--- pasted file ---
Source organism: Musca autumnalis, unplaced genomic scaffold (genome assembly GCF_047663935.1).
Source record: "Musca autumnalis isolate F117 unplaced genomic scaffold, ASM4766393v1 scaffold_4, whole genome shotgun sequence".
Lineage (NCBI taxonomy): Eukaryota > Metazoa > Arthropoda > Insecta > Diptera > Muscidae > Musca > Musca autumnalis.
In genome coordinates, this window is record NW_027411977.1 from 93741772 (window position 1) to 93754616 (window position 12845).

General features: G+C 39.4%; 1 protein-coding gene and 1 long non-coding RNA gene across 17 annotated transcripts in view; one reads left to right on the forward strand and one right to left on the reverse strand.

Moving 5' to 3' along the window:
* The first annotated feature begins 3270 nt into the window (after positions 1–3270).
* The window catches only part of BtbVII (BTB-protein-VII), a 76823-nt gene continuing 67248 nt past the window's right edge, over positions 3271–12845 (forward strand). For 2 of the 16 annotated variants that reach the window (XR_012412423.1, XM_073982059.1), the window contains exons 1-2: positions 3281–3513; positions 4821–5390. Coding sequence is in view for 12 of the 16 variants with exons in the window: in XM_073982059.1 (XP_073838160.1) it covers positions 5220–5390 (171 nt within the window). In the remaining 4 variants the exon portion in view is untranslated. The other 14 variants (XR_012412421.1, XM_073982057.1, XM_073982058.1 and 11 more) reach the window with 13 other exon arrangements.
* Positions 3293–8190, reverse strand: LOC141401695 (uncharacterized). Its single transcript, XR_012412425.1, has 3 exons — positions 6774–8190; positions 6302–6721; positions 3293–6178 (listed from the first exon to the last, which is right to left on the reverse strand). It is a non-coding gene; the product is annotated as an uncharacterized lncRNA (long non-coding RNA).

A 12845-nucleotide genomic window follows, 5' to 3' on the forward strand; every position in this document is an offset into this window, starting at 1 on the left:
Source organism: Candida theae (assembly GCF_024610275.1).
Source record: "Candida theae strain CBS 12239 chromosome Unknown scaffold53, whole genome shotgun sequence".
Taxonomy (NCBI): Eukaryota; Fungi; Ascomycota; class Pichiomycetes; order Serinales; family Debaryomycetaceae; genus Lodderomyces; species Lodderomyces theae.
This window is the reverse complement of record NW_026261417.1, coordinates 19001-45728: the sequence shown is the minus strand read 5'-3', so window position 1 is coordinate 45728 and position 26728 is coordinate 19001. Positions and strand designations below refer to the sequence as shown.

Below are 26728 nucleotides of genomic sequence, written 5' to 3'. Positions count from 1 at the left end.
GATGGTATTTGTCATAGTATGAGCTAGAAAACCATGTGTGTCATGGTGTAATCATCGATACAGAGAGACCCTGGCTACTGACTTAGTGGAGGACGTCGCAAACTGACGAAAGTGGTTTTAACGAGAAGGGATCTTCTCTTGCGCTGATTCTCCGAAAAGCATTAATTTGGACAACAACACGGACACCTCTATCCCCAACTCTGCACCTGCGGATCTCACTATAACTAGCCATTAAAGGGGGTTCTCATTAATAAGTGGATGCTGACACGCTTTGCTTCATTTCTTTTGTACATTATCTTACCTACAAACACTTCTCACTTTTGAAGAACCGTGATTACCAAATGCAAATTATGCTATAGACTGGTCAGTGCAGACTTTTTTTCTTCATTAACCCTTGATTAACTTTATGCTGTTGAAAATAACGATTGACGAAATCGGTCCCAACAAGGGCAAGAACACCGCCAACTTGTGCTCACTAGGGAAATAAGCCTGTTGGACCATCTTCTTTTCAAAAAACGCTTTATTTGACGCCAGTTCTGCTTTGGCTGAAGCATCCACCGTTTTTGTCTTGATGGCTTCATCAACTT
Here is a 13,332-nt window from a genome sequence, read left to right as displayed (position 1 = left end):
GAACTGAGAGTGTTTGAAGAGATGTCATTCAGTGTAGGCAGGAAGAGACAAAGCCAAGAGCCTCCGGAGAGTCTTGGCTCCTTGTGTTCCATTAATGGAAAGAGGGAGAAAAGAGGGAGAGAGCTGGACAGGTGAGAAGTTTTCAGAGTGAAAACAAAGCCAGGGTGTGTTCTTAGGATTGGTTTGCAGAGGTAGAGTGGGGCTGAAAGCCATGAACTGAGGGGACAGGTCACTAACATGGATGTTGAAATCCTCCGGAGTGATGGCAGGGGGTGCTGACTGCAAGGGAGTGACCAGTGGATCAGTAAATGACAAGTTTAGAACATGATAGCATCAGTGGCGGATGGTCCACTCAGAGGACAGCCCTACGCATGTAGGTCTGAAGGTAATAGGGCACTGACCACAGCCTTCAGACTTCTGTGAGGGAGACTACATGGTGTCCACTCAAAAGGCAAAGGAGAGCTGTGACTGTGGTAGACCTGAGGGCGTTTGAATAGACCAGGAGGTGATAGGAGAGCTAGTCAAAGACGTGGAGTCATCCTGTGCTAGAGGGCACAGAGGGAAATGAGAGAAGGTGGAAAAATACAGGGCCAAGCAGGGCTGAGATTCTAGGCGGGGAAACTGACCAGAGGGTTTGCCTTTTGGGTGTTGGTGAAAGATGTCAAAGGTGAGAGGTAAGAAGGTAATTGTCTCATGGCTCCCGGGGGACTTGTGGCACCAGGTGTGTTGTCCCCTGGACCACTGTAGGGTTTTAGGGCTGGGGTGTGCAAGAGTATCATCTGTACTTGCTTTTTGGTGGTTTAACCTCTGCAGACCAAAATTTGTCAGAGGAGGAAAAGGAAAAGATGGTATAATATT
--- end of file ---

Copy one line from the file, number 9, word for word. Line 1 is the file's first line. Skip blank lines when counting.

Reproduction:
* Positions 3293–8190, reverse strand: LOC141401695 (uncharacterized). Its single transcript, XR_012412425.1, has 3 exons — positions 6774–8190; positions 6302–6721; positions 3293–6178 (listed from the first exon to the last, which is right to left on the reverse strand). It is a non-coding gene; the product is annotated as an uncharacterized lncRNA (long non-coding RNA).